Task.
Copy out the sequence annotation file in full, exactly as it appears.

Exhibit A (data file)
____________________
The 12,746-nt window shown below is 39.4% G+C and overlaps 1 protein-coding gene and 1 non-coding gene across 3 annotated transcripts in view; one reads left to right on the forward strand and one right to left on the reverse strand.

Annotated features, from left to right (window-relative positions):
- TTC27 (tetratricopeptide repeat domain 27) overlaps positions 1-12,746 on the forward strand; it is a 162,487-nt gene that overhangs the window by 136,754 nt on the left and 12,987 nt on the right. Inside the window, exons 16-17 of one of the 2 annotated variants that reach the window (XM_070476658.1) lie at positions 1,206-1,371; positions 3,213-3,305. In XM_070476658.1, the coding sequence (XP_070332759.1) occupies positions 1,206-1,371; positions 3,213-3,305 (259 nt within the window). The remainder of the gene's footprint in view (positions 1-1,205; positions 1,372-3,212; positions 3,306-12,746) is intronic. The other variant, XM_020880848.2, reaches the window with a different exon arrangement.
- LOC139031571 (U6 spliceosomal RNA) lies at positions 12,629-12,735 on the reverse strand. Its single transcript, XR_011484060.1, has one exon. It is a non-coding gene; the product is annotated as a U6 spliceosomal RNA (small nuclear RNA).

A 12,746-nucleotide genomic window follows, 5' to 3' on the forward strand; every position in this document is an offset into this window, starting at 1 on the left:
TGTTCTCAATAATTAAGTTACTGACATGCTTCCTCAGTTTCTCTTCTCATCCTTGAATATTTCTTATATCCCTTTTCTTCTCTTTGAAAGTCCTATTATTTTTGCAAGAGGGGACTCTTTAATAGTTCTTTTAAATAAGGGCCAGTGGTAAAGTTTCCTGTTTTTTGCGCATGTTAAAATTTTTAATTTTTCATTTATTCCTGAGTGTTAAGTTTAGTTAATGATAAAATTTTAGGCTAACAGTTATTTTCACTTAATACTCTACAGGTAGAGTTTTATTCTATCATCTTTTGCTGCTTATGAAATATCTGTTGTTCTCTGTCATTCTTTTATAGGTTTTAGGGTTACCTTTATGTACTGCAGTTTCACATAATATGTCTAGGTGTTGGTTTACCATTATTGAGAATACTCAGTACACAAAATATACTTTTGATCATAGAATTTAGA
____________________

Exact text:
The 12,746-nt window shown below is 39.4% G+C and overlaps 1 protein-coding gene and 1 non-coding gene across 3 annotated transcripts in view; one reads left to right on the forward strand and one right to left on the reverse strand.

Annotated features, from left to right (window-relative positions):
- TTC27 (tetratricopeptide repeat domain 27) overlaps positions 1-12,746 on the forward strand; it is a 162,487-nt gene that overhangs the window by 136,754 nt on the left and 12,987 nt on the right. Inside the window, exons 16-17 of one of the 2 annotated variants that reach the window (XM_070476658.1) lie at positions 1,206-1,371; positions 3,213-3,305. In XM_070476658.1, the coding sequence (XP_070332759.1) occupies positions 1,206-1,371; positions 3,213-3,305 (259 nt within the window). The remainder of the gene's footprint in view (positions 1-1,205; positions 1,372-3,212; positions 3,306-12,746) is intronic. The other variant, XM_020880848.2, reaches the window with a different exon arrangement.
- LOC139031571 (U6 spliceosomal RNA) lies at positions 12,629-12,735 on the reverse strand. Its single transcript, XR_011484060.1, has one exon. It is a non-coding gene; the product is annotated as a U6 spliceosomal RNA (small nuclear RNA).

A 12,746-nucleotide genomic window follows, 5' to 3' on the forward strand; every position in this document is an offset into this window, starting at 1 on the left:
TGTTCTCAATAATTAAGTTACTGACATGCTTCCTCAGTTTCTCTTCTCATCCTTGAATATTTCTTATATCCCTTTTCTTCTCTTTGAAAGTCCTATTATTTTTGCAAGAGGGGACTCTTTAATAGTTCTTTTAAATAAGGGCCAGTGGTAAAGTTTCCTGTTTTTTGCGCATGTTAAAATTTTTAATTTTTCATTTATTCCTGAGTGTTAAGTTTAGTTAATGATAAAATTTTAGGCTAACAGTTATTTTCACTTAATACTCTACAGGTAGAGTTTTATTCTATCATCTTTTGCTGCTTATGAAATATCTGTTGTTCTCTGTCATTCTTTTATAGGTTTTAGGGTTACCTTTATGTACTGCAGTTTCACATAATATGTCTAGGTGTTGGTTTACCATTATTGAGAATACTCAGTACACAAAATATACTTTTGATCATAGAATTTAGA